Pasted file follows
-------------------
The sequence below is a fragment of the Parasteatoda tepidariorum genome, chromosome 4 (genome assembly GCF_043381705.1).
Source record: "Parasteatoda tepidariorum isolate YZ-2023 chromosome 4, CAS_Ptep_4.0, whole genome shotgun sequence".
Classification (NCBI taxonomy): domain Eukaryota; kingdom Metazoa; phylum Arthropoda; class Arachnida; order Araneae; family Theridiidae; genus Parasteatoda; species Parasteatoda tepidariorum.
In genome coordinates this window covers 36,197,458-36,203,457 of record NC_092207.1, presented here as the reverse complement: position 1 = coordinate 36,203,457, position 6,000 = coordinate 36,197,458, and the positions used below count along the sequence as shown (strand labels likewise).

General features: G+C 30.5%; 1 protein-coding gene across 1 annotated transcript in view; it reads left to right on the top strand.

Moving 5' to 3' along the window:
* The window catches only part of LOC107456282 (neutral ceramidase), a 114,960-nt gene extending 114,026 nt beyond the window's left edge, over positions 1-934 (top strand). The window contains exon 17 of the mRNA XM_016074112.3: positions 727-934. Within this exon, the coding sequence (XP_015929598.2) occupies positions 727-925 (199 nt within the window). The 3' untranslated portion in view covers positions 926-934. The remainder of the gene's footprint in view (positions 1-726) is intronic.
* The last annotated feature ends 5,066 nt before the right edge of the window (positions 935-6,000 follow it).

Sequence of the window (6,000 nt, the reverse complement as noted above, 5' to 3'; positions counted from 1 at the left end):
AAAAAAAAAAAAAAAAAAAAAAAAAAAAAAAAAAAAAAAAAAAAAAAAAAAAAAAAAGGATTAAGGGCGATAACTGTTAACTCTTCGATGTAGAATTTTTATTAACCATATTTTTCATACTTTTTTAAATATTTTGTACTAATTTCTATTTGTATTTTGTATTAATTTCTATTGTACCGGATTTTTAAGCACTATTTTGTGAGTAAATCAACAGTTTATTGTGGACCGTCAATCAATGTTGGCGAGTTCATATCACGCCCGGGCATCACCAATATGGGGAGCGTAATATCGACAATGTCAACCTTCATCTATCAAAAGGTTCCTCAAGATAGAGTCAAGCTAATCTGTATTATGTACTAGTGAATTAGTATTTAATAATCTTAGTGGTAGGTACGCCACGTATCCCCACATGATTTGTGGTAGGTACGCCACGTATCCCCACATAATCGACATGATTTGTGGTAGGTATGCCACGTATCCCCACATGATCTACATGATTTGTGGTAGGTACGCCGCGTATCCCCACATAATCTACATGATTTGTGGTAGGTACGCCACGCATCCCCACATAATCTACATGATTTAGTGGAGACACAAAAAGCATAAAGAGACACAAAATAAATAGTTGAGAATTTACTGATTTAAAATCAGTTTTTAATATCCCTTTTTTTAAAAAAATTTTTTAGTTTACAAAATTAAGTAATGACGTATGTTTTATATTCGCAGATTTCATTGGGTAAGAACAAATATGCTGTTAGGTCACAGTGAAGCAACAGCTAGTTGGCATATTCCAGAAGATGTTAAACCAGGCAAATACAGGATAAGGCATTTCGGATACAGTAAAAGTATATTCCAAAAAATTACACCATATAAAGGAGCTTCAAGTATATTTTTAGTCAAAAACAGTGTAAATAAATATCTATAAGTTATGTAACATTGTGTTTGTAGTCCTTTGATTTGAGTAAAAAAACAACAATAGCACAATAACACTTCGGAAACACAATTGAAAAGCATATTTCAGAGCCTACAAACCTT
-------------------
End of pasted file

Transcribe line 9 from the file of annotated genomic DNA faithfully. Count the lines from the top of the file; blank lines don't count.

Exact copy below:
Sequence of the window (6,000 nt, the reverse complement as noted above, 5' to 3'; positions counted from 1 at the left end):